The modern architecture movement, which started in the early 1900s, utilized new mass produced materials such as steel, glass and concrete. Given this as a technological base, and using the same materials, buildings with a unified vocabulary were reproduced all over the world.
This method was a success in supplying inexpensive functional houses to the rapidly growing population in the urban areas. However it resulted in a loss of the uniqueness in the locality and of the individuality of places. This was disaster in terms of architecture trying to use region‐specific materials or architecture that is specific to the climate of the region.
In addition, an enormous amount of energy has been used/required to produce iron/steel, glass and concrete. It is time that we as architects consider the drastic change to the mechanism of producing architectural buildings. The global awareness of the limited resources on earth, improvements to the environment and various attempts across different sectors are required.
Soil came into being 4 billion years ago. It was generated through a combination of dead organisms and grains of minerals. Soil has been, and will continue to be a cradle of life.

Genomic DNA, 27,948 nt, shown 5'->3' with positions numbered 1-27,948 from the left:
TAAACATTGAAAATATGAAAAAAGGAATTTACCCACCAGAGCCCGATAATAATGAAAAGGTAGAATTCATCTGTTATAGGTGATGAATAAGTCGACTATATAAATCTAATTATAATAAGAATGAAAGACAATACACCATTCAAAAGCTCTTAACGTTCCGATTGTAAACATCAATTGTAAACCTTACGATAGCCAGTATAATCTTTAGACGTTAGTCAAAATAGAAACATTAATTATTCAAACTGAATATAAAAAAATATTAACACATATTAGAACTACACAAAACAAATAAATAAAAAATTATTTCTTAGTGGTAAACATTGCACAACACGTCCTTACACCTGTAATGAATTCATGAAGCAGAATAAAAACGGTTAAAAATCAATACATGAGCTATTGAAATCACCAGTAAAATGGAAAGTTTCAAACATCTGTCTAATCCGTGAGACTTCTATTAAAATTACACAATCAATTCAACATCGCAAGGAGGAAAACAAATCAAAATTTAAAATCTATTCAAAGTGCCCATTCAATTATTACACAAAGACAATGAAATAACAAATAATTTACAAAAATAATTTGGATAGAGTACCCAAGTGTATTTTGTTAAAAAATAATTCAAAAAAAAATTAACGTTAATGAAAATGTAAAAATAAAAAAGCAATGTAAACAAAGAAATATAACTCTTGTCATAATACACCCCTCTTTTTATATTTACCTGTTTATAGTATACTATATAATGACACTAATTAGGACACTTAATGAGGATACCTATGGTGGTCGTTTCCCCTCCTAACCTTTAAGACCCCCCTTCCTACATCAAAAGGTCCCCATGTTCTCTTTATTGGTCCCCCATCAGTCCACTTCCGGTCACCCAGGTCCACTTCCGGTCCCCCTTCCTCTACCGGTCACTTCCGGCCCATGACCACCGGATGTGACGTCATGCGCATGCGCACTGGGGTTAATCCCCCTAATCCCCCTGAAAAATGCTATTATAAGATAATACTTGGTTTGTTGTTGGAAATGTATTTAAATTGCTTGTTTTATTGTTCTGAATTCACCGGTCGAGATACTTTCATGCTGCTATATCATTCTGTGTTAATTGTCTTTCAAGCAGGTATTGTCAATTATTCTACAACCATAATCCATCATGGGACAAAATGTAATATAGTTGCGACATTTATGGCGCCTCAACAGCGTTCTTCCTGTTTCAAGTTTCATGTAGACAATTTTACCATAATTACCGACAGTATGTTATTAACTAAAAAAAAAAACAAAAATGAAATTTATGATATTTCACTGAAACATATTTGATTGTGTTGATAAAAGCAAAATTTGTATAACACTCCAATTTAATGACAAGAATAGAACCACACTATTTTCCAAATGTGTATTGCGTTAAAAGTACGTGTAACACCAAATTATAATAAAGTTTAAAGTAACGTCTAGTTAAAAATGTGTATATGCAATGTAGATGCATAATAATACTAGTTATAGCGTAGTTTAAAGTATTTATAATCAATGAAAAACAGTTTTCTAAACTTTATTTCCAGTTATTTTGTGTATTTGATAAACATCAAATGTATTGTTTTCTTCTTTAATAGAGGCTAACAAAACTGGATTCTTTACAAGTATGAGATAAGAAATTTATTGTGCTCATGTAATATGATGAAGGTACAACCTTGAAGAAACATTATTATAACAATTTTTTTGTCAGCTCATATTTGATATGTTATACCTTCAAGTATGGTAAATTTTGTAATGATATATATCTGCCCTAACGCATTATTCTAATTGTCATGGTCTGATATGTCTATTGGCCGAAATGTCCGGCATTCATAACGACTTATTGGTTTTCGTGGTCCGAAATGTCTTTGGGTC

Since the birth of mankind, humans have been creating their dwellings with their hand using the materials at hand. They would sometimes use wood, and stones on other occasions depending on availability.
When it comes to the soil, the material is available everywhere in the world, and there is no concern of depletion.
This is the reason we decided to develop a new architectural component using basically soil only, by adding scarce amounts of natural additives.
We started our researches in three directions. To formulate a new architectural model of “soil + natural additives” which can be 100% recycled, to develop new architectural technologies that can be easily applied in scenes of natural disasters in and out of Japan, and to improve the specification of existing buildings using soil.